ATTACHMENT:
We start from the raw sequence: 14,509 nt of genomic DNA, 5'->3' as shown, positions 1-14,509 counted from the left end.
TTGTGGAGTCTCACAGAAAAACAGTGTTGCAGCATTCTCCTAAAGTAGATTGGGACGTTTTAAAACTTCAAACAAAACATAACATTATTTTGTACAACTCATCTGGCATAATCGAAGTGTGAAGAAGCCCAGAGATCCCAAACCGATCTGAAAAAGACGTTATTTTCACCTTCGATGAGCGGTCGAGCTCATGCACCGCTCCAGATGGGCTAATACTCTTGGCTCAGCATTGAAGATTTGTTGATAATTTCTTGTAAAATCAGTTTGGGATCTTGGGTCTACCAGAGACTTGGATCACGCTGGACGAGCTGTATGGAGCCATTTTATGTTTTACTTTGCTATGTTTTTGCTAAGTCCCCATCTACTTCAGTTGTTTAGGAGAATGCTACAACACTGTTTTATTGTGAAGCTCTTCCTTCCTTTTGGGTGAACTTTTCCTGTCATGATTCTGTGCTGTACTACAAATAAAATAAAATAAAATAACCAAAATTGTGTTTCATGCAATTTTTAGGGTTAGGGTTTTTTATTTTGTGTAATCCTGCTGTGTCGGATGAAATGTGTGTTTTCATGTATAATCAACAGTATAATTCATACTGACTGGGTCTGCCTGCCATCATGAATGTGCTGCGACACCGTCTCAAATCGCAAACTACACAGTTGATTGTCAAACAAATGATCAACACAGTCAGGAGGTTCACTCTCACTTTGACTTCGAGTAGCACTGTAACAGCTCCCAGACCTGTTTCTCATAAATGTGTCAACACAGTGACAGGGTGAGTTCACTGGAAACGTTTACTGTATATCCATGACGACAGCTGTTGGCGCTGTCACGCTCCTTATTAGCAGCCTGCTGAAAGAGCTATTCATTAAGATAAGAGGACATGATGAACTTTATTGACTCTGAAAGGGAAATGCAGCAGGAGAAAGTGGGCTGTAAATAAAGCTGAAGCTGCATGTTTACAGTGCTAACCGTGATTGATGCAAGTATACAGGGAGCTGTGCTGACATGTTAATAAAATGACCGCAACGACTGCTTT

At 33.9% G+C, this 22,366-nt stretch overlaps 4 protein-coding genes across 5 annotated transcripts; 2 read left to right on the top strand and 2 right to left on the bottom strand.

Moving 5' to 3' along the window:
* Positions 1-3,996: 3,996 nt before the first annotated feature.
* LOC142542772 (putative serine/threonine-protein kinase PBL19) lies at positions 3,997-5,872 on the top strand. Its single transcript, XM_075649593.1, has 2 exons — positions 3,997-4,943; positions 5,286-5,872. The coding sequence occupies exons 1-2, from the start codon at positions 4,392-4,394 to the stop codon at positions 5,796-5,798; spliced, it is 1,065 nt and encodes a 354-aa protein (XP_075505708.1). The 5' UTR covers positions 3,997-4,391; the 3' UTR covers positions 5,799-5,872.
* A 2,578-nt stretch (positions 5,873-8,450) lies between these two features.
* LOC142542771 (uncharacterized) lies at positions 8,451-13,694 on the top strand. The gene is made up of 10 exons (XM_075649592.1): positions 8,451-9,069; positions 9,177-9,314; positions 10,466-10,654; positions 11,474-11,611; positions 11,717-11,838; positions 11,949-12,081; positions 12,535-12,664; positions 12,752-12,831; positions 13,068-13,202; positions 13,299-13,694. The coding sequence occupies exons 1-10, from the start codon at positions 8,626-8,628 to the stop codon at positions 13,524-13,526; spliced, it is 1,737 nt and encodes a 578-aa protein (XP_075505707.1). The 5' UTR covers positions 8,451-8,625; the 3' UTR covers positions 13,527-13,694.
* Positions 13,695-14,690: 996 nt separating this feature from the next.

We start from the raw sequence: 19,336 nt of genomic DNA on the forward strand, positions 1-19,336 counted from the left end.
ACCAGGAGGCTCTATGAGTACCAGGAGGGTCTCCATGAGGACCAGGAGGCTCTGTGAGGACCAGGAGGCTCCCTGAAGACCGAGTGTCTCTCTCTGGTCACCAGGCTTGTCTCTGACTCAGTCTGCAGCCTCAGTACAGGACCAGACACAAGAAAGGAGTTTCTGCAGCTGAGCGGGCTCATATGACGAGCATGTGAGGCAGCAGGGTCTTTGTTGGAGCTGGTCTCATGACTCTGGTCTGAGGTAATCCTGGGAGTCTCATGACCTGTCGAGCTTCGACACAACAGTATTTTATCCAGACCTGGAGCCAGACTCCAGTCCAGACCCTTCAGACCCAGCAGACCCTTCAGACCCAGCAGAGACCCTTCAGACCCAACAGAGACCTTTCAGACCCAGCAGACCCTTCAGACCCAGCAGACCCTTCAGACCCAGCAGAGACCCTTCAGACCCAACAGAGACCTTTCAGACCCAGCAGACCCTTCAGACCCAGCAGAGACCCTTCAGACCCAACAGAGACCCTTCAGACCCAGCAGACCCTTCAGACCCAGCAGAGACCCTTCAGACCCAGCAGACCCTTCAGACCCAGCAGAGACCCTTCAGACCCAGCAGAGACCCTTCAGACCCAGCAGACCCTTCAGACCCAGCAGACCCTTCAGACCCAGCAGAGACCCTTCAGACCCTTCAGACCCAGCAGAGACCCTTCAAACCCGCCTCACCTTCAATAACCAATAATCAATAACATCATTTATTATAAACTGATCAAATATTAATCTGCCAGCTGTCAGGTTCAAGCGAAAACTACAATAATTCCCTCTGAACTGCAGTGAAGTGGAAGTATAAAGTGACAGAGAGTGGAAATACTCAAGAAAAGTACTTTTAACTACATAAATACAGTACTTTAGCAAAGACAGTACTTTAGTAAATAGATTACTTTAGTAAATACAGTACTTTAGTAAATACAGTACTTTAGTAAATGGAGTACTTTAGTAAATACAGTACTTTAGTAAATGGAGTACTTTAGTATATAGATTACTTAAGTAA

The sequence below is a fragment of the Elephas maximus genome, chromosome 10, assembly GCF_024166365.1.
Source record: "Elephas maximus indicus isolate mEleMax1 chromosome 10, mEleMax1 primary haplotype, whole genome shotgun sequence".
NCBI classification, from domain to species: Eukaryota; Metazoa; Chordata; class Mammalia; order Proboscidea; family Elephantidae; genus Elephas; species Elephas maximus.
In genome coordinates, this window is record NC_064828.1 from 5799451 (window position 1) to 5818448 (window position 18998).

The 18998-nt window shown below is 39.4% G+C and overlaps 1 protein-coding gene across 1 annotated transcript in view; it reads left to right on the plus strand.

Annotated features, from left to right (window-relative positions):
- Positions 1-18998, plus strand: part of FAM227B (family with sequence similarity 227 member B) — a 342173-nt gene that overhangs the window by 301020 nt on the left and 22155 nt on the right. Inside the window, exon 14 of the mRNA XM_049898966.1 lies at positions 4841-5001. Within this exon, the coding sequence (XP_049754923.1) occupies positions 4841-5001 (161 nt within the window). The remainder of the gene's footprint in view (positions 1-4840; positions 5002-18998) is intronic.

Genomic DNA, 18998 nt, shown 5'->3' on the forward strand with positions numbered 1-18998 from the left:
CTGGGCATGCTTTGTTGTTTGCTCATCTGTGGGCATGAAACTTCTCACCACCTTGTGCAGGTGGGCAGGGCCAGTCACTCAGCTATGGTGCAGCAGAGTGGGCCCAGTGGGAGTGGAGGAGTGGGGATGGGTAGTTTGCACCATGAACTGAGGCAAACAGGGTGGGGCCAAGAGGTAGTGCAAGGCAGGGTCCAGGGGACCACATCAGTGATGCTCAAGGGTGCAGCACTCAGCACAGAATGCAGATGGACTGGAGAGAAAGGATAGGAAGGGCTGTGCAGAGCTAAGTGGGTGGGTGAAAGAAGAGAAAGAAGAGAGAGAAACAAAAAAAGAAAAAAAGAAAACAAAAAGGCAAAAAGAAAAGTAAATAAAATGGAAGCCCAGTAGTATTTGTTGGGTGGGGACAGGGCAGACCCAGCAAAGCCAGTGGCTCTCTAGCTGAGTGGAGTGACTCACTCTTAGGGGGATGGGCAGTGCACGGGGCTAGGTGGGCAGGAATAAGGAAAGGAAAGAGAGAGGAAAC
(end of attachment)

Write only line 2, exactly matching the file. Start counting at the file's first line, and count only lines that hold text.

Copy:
TTGTGGAGTCTCACAGAAAAACAGTGTTGCAGCATTCTCCTAAAGTAGATTGGGACGTTTTAAAACTTCAAACAAAACATAACATTATTTTGTACAACTCATCTGGCATAATCGAAGTGTGAAGAAGCCCAGAGATCCCAAACCGATCTGAAAAAGACGTTATTTTCACCTTCGATGAGCGGTCGAGCTCATGCACCGCTCCAGATGGGCTAATACTCTTGGCTCAGCATTGAAGATTTGTTGATAATTTCTTGTAAAATCAGTTTGGGATCTTGGGTCTACCAGAGACTTGGATCACGCTGGACGAGCTGTATGGAGCCATTTTATGTTTTACTTTGCTATGTTTTTGCTAAGTCCCCATCTACTTCAGTTGTTTAGGAGAATGCTACAACACTGTTTTATTGTGAAGCTCTTCCTTCCTTTTGGGTGAACTTTTCCTGTCATGATTCTGTGCTGTACTACAAATAAAATAAAATAAAATAACCAAAATTGTGTTTCATGCAATTTTTAGGGTTAGGGTTTTTTATTTTGTGTAATCCTGCTGTGTCGGATGAAATGTGTGTTTTCATGTATAATCAACAGTATAATTCATACTGACTGGGTCTGCCTGCCATCATGAATGTGCTGCGACACCGTCTCAAATCGCAAACTACACAGTTGATTGTCAAACAAATGATCAACACAGTCAGGAGGTTCACTCTCACTTTGACTTCGAGTAGCACTGTAACAGCTCCCAGACCTGTTTCTCATAAATGTGTCAACACAGTGACAGGGTGAGTTCACTGGAAACGTTTACTGTATATCCATGACGACAGCTGTTGGCGCTGTCACGCTCCTTATTAGCAGCCTGCTGAAAGAGCTATTCATTAAGATAAGAGGACATGATGAACTTTATTGACTCTGAAAGGGAAATGCAGCAGGAGAAAGTGGGCTGTAAATAAAGCTGAAGCTGCATGTTTACAGTGCTAACCGTGATTGATGCAAGTATACAGGGAGCTGTGCTGACATGTTAATAAAATGACCGCAACGACTGCTTT